Sakara Wages, Programs and Operations Assistant

About Sakara

I was born, raised, and educated in Chicago; I moved to Platteville in 2012 and experienced homelessness and extreme poverty. In 2014, I was eventually granted access to higher education and by 2017, I’d received a B.S. in Psychology from UW-Platteville (UWP). In May of 2020, I celebrated the completion of my Ph.D. coursework, received my Master of Social Work degree, and joined the Progress Center for Black Women as the Programs and Operations Assistant.  In this position, I am able to engage directly with my research interests which include black women, children, and family welfare. In addition to my work at the Center, I am a fourth-year doctoral student at the UW-Madison’s Sandra Rosenbaum School of Social Work, I am a lecturer at UWP, and a research assistant at the Institute for Research on Poverty.  In my free time, I chase joy, autonomy, and liberation. Joining the Center has been the most meaningful work that I have ever done because I can actualize my research and work toward progress for Black Women from the perspective of a Black Woman.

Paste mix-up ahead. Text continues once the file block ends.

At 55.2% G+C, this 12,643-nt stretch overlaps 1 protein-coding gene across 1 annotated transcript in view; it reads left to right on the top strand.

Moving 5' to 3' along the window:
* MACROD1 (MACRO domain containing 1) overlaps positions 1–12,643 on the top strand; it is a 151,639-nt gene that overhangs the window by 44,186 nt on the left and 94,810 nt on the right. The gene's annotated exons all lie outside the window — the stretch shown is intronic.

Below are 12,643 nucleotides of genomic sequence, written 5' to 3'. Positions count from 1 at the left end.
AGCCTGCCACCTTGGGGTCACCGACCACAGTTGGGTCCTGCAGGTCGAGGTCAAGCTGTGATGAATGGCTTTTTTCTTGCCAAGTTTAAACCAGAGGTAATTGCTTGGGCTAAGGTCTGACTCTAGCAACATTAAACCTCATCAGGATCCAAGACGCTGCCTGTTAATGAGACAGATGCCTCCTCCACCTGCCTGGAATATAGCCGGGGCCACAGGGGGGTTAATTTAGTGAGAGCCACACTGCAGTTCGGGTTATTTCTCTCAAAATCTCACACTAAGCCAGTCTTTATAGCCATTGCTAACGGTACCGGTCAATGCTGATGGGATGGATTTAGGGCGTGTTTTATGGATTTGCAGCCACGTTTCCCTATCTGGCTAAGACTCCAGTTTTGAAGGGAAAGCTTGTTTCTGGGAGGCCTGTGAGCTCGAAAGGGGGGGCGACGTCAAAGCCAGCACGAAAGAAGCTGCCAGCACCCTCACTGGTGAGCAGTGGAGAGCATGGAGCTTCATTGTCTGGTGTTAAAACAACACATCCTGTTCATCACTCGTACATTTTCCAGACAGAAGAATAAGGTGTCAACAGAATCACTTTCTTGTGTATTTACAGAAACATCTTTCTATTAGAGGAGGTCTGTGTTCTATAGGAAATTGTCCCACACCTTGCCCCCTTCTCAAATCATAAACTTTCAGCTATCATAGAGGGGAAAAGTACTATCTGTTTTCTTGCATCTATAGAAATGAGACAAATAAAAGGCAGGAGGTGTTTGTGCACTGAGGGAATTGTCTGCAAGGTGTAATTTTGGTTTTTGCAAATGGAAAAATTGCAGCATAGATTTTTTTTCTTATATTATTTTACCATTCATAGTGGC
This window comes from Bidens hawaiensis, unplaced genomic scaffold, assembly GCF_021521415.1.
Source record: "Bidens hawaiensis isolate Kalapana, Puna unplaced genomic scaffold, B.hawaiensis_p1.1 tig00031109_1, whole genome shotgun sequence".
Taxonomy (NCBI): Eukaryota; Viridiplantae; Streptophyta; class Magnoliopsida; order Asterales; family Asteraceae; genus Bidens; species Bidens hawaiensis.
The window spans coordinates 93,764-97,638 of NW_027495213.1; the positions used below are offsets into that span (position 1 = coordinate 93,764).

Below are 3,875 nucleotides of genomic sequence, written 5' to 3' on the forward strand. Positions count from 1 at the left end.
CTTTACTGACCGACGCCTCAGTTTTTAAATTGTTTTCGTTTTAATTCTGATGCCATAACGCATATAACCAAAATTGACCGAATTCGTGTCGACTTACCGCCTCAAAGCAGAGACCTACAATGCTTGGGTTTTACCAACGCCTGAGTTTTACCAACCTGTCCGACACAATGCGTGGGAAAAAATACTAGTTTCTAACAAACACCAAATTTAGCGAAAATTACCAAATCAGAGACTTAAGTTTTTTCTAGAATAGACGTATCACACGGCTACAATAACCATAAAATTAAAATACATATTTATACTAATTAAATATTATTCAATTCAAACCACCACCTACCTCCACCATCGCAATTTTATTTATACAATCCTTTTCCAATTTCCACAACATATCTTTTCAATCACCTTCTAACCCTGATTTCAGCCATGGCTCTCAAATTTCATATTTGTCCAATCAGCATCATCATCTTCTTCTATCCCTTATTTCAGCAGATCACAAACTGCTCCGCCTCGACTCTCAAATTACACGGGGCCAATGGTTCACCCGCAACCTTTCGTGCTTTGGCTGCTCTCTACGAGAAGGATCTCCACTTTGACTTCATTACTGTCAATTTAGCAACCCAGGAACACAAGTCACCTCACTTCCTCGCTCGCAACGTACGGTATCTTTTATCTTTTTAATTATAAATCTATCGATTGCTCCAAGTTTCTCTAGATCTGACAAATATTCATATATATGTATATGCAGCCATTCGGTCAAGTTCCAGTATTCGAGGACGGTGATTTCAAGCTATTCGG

What do I enjoy about working with the PCFBW and working for Black women and families:

Through all of the conditions designed to oppress Black Women, we thrive. I am honored to be able to observe this valuable skill set; it is my absolute pleasure to learn from the folks we serve. Black Women experience the world in a distinct manner and I value those lived experiences because they strengthen me personally and professionally.

3 tips I’d like to share with Black families for living through this present pandemic:

  1. Find joy and rest often. It’s vital for your survival.
  2. Take time to learn how your loved ones felt at different times of their life. Ask them how it felt to experience milestones. Those experiences are so valuable.
  3. Say no. Your time, space, and labor are valuable. Put your needs first.

How I define Black Joy:

Black Joy is fuel for the revolutionary. White Supremacist Capitalist Patriarchy kills us each day. Yet we find joy because it sustains our fight.